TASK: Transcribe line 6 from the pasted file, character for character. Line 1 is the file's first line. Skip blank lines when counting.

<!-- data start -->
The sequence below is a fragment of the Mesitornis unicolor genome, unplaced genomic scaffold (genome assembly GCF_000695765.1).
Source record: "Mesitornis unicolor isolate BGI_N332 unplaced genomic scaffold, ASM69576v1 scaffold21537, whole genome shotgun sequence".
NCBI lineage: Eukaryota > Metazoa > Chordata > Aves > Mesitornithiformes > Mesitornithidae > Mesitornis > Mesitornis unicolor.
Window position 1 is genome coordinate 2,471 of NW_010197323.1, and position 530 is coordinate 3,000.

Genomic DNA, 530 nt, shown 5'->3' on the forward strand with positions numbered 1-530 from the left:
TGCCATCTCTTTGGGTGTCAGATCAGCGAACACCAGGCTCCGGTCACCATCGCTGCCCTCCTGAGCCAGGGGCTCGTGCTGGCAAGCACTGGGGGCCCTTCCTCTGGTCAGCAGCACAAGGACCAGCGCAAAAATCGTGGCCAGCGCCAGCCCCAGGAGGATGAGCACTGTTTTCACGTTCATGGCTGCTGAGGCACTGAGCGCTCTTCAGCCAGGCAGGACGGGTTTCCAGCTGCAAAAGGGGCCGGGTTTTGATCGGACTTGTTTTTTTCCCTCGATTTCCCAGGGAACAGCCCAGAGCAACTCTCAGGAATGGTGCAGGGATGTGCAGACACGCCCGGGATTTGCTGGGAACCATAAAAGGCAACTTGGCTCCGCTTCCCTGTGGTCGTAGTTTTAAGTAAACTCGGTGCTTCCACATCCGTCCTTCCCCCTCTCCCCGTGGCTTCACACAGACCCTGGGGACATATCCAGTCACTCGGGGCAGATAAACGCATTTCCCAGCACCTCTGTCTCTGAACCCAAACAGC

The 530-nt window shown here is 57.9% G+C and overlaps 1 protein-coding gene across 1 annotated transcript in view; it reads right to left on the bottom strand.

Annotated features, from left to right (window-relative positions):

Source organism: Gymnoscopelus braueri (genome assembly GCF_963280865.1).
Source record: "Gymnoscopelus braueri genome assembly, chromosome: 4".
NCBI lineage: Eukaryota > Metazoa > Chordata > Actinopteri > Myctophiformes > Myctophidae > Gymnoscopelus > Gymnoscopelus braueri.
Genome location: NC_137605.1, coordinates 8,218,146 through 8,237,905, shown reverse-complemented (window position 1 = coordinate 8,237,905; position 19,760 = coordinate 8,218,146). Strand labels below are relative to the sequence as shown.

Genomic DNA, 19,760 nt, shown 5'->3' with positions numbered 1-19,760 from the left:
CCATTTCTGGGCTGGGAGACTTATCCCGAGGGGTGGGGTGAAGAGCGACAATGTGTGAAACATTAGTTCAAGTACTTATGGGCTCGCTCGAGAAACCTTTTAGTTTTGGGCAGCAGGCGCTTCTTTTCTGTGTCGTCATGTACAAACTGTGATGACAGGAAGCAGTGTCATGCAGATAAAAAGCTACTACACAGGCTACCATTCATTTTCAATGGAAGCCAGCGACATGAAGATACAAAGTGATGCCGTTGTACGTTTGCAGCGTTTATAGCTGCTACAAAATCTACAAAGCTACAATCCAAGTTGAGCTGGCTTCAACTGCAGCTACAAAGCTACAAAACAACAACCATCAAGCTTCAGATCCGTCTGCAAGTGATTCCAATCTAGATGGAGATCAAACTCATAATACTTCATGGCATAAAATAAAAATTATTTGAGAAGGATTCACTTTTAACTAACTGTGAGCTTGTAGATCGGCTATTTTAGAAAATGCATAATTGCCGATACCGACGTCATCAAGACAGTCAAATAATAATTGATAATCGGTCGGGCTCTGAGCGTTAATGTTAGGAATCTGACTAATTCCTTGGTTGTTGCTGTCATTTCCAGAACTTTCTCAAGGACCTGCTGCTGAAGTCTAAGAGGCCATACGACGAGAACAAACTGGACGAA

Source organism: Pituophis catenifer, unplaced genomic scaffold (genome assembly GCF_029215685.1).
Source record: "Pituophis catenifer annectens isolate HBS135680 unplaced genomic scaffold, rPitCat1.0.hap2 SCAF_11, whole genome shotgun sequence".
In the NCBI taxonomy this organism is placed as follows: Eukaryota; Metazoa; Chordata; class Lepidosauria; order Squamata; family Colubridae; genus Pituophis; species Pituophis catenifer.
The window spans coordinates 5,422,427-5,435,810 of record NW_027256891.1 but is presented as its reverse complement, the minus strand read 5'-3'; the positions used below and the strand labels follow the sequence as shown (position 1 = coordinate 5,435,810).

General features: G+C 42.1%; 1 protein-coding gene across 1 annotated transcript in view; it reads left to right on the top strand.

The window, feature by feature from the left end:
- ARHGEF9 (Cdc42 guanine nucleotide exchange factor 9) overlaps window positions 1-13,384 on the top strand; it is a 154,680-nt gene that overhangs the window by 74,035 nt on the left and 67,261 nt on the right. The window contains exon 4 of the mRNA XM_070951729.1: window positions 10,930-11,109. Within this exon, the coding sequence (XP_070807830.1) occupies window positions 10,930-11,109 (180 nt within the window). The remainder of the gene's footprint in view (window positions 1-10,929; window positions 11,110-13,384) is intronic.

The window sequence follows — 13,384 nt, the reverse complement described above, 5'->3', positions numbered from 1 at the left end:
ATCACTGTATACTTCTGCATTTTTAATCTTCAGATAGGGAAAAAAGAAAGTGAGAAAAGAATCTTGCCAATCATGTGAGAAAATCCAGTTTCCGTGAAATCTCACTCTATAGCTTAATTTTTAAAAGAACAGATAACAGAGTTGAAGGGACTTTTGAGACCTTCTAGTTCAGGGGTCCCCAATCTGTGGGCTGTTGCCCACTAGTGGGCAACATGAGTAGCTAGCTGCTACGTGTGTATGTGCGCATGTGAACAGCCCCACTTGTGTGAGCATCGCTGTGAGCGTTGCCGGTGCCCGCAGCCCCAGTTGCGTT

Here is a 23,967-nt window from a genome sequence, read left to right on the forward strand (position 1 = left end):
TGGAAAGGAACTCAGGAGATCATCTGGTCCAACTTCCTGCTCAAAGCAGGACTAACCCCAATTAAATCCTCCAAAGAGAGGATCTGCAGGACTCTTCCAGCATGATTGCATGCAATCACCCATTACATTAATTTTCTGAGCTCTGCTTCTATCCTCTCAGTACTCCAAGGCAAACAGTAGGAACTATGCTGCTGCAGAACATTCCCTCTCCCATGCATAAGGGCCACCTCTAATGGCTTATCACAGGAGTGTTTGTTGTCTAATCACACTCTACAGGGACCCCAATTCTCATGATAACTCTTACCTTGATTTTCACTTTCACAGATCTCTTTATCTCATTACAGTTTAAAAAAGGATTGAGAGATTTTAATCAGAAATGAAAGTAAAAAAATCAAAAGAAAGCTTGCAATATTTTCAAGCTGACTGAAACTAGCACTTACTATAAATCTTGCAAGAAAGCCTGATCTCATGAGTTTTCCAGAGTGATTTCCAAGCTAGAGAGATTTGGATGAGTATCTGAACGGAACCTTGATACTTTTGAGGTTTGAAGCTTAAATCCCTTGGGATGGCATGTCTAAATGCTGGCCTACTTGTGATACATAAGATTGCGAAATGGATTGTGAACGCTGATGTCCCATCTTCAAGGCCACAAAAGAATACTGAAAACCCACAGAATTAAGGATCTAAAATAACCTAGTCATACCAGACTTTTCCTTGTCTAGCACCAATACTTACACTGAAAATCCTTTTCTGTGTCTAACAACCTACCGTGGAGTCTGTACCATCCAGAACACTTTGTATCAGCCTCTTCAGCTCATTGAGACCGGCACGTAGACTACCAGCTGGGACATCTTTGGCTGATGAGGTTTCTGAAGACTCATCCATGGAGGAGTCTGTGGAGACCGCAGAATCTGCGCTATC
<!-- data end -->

TGCCATCTCTTTGGGTGTCAGATCAGCGAACACCAGGCTCCGGTCACCATCGCTGCCCTCCTGAGCCAGGGGCTCGTGCTGGCAAGCACTGGGGGCCCTTCCTCTGGTCAGCAGCACAAGGACCAGCGCAAAAATCGTGGCCAGCGCCAGCCCCAGGAGGATGAGCACTGTTTTCACGTTCATGGCTGCTGAGGCACTGAGCGCTCTTCAGCCAGGCAGGACGGGTTTCCAGCTGCAAAAGGGGCCGGGTTTTGATCGGACTTGTTTTTTTCCCTCGATTTCCCAGGGAACAGCCCAGAGCAACTCTCAGGAATGGTGCAGGGATGTGCAGACACGCCCGGGATTTGCTGGGAACCATAAAAGGCAACTTGGCTCCGCTTCCCTGTGGTCGTAGTTTTAAGTAAACTCGGTGCTTCCACATCCGTCCTTCCCCCTCTCCCCGTGGCTTCACACAGACCCTGGGGACATATCCAGTCACTCGGGGCAGATAAACGCATTTCCCAGCACCTCTGTCTCTGAACCCAAACAGC